We're all looking forward to the 2014 World Cup in Brazil. I, for one, can't wait until the tournament that got me into football returns to showcase the best in the game.
But the World Cup is under threat from various problems that Brazil has not been able to fully eradicate at this point, and it is making some within FIFA nervous as the tournament draws ever nearer.
While there is concern about nearly every major sporting event in the world, they usually run without too many inconveniences to the average fan. With the next World Cup, though, we should be worried.
Read on to find out why Brazil needs to get its act together very soon.
In all likelihood, football tourists will not see the gang violence that is so infamous in cities like Rio de Janeiro, but it is always bubbling under the placid surface, and authorities will no doubt be worried about an episode during the tournament.
Already, police (and that includes marines, special operations forces, tanks and helicopters) have begun a crackdown on street crime in one of the worst favelas in Rio. Early preparation, it seems, is the officials' main weapon.
Nevertheless, look for crime to be a recurring theme as we inch closer to 2014, intensifying with every suspected incident immediately before and during the World Cup.
One thing I can't take is how crazy Brazilians go over their national team, even when it is apparent that they are not near the level of world-beaters Spain.
This will only intensify when Brazil's beloved sons take to their home pitches and fans clamor for another World Cup title on their own soil, as was done in 1950.
Young talents like Neymar and Oscar have already been hyped as Brazil's next great hopes, which will only set Brazilians up for disappointment when they inevitably lose to an equally talented, better organized side.
Throughout Brazil's planning process, allegations of corruption and organizers throwing good money after bad have not ceased.
Before Ricardo Teixeira stepped down as president of the Brazilian FA, there were widespread rumors of scandalous dealings that fattened the wallets of him and his colleagues, despite the lack of actual progress in building stadiums.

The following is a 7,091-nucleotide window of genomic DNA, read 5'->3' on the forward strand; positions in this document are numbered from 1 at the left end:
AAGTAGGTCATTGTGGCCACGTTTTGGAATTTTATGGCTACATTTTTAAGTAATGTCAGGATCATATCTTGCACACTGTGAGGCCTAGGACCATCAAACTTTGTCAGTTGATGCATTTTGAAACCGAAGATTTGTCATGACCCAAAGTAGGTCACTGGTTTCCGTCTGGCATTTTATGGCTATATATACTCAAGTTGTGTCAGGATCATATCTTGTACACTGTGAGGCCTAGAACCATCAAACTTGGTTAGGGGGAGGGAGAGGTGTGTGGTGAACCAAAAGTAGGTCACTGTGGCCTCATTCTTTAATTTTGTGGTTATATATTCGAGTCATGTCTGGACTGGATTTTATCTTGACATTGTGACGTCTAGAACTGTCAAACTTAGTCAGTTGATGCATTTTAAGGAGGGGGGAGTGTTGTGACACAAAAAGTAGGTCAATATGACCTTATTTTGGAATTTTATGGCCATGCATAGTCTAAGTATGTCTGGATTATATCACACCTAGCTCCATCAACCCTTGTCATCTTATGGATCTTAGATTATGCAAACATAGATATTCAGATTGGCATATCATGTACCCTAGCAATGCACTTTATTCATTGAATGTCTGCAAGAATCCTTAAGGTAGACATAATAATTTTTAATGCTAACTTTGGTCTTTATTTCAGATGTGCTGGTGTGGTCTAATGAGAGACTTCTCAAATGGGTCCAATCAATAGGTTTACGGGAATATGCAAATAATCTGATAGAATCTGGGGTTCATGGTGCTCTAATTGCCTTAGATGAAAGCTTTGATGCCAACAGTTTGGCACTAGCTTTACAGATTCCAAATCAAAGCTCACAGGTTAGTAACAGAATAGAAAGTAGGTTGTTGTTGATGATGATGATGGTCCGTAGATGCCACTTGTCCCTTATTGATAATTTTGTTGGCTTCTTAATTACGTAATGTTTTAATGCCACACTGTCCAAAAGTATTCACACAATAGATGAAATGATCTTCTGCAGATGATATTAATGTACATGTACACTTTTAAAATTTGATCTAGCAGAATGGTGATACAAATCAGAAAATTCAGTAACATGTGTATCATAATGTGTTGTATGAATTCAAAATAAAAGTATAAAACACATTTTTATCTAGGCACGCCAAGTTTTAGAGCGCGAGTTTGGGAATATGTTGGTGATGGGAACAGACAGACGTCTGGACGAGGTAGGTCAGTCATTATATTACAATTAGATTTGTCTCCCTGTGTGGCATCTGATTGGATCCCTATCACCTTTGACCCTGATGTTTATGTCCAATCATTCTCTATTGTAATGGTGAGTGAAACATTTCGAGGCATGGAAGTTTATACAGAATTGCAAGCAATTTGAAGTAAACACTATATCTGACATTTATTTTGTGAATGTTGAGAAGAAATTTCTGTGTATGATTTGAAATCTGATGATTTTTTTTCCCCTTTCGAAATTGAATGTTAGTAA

Now there are concerns about why the money is being spent at all. Upwards of $1.1 billion continues to go to building entirely new facilities in multiple locations, including the capital of Brasilia, but there are no teams to occupy them after the World Cup is over and little possibility that Brazilians will see a return on investment.
When revenue is a central argument in favor of staging a major sporting event like the World Cup and there is little to be found, it makes the entire operation pointless.
To process an estimated 600,000 tourists due to arrive for the festivities in two years, it has been suggested that Brazil make temporary improvements to its airports and seaports.
Sounds reasonable enough, but there have been major problems with even this crucial logistical aspect of staging a World Cup.
The majority of Brazilians are skeptical, with 85 percent from a recent poll saying that they believe corruption is inevitable in this process, which produces a very fragile solution to a huge issue. Getting people into the country is not the worst of it, however.
With games being staged across multiple time zones and thousands of miles, fans and players will have to rely on a notoriously weak infrastructure and mass transit system that has long been neglected. Without an effective way to move large amounts of people, every element of the Brazilian authorities will find itself stretched to its limit.
You can't have football matches without pitches to play on and stands for fans to watch from, so new stadium construction and old stadium renovation have become huge issues ahead of the World Cup.
Earlier this year, the Los Angeles Times reported that only five percent of tournament-related projects have been completed, and a large percentage have not even been started. Indeed, a quick image search reveals that many venues are still quite naked.
FIFA has been bellyaching about this issue for months, and when Brazilian officials have pushed back, their criticisms merely became more subtle.
Secretary General Jerome Valcke, while not extremely concerned about World Cup readiness, has urged cities to speed up their work, citing "concern about a few stadiums" that are not ready yet.
Whether everything is done professionally and in time is a question that remains to be answered, but let's hope that we will only have to talk about footballing matters when Brazil kicks off the World Cup in 2014.